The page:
I'm building the Roubo-style workbench from Chris Schwarz's Workbenches. This is a great book, because it goes through in detail why the two included workbenches have the features they have, and how to accomplish various hand-tool operations on them.
The book calls for 8/4 Southern Yellow Pine, or whatever dense species is cheap and plentiful in your area. What do you do when all you can find is 5/4 and 4/4 stock? Buy more glue! This stack is 290 linear feet of 4" and 6" width, $501.72 at The Woodery in Lunenburg, MA.
The Roubo workbench is based on illustrations in Jacques-Andre Roubo's L'art du Menuisier (The Art of the Woodworker, 1769-1775). I love it's clean simple lines that belie enormous versatility.
It's massive. That mass makes it a stable work platform. It won't move when you're planing or chopping a mortise.
The top slab glued up and trimmed on one end. At 7'x24"x3.5", it probably weighs close to 200lbs.
And it's low; that's my biggest leap of faith in following this design, since it will just come up to the base of my pinky.
Roy Underhill describes a variation in his book The Woodwright's Guide. You can see it in this video. He describes the ideal height as just brushing your knuckles. Unlike modern workbenches meant for power tools, these are low to allow you to get over a handplane. Chris describes this as the secret to longer endurance handplaning.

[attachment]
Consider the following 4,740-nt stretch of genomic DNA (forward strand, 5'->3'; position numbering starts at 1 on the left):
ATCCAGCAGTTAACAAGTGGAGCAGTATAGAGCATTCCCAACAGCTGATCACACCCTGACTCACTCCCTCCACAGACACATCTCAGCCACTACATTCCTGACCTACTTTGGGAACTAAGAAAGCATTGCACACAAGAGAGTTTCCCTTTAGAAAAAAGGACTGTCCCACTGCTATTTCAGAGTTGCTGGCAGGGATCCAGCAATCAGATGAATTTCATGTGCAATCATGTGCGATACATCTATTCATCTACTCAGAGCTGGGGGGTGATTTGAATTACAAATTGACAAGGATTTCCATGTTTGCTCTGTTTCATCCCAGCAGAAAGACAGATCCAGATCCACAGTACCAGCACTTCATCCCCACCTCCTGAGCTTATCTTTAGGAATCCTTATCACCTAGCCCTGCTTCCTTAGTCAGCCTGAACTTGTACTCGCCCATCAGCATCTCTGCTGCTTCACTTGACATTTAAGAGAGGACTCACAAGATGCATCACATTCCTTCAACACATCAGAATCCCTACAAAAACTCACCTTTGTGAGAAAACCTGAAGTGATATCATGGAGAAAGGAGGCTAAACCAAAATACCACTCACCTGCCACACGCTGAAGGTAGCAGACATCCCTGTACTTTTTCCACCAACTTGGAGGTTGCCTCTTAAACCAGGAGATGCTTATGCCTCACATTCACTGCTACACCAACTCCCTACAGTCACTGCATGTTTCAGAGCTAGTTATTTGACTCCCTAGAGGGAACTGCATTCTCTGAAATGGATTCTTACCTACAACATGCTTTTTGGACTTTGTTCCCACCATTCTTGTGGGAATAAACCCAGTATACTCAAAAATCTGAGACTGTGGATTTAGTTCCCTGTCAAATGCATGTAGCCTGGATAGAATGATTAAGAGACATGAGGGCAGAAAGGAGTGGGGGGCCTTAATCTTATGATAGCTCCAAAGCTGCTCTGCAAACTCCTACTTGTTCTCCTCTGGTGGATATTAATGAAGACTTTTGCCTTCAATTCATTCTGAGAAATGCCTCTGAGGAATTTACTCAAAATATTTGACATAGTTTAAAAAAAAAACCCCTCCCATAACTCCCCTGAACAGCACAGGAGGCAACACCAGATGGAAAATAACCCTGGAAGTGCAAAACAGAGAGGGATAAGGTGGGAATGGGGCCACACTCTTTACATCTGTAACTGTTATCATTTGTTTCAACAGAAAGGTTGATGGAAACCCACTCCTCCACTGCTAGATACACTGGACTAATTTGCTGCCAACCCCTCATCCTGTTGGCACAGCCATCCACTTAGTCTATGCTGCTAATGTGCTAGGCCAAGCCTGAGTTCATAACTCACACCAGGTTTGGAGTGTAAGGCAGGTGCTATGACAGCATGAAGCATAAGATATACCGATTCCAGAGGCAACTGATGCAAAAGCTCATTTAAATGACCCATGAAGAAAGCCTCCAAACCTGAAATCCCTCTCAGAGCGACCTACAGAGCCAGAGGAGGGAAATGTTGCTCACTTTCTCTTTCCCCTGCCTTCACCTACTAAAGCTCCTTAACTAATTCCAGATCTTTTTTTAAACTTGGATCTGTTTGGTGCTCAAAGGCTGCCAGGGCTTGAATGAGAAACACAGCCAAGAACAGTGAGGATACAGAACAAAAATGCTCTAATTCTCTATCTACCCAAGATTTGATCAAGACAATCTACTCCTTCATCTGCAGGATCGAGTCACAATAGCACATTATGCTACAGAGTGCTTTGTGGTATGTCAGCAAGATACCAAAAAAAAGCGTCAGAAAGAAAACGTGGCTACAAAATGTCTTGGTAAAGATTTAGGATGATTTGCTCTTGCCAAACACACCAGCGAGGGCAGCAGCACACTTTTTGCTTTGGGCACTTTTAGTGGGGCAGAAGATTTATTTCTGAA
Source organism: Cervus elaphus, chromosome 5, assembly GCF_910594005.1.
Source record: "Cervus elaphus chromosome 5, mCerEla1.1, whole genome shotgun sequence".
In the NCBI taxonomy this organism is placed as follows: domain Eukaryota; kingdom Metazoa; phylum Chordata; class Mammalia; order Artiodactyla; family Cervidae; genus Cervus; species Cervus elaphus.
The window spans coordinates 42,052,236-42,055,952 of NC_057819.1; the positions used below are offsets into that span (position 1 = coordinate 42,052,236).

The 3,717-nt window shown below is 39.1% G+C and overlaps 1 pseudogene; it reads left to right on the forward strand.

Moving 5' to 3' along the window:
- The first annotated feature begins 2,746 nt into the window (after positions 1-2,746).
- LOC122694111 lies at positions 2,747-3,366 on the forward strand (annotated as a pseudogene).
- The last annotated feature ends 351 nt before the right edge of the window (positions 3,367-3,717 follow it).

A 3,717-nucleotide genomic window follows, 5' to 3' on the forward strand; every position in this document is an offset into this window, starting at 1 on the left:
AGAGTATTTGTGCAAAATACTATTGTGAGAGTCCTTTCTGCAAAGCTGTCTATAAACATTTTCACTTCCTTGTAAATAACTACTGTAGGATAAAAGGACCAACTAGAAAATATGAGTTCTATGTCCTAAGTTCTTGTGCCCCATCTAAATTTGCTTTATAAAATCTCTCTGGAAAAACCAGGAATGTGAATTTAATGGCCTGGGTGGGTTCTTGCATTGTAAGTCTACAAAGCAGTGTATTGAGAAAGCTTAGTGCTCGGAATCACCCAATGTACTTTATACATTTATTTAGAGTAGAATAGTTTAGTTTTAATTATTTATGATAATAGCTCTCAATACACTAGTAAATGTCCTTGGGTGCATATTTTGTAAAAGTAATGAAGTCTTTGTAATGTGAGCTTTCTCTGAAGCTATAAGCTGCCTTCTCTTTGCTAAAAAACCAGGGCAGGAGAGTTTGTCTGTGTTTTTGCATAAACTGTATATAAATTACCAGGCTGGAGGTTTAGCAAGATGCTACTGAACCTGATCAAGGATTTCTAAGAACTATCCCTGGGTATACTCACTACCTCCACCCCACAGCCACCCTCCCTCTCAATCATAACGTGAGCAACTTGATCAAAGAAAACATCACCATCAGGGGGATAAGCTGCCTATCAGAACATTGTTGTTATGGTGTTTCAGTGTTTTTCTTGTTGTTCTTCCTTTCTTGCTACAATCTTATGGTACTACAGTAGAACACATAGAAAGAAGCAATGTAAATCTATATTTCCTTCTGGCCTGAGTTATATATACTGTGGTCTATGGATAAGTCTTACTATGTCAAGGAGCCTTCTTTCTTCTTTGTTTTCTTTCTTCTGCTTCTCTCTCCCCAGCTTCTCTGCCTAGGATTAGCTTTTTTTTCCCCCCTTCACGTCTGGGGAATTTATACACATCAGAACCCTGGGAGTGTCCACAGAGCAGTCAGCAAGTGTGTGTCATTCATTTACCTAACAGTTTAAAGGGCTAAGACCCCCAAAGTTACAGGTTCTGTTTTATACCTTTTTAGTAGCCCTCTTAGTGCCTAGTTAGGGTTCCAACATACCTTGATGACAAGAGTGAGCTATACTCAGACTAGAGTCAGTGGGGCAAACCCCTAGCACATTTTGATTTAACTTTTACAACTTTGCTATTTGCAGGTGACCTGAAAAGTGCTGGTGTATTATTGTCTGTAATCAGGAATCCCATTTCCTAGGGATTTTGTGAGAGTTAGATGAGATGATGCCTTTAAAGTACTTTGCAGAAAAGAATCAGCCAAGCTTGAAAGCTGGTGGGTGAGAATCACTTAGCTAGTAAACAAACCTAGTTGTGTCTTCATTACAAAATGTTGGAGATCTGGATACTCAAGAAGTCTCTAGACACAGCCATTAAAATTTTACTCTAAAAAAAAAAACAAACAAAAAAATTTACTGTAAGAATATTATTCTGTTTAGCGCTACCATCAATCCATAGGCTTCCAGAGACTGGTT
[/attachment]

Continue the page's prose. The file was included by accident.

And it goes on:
Since I'm building this for hand-tool woodworking, I'm building it with hand tools. The only machines I'm using are my portable 10" planer to face all the stock, and my Shopsmith 4" jointer to joint the 6 top slab sections prior to final glue up. It's an ideal project for practicing and refining my skills. A minor mistakes here or there won't affect it's functionality; it's just sitting in my shop, not out for show.
Trimming the other end of the top. Under it is the sad excuse for a home-made bench I've been using. Started life as the kids' bench from Woodworking for Kids. Fine for the kids to beat on, but not for handplaning, even with added MDF top. Racks like mad. You can also see why my new bench will not have a bottom shelf.
Finishing off. The scrap end has already fallen off at a glue joint that failed due to planer snipe.
Continue to part 2.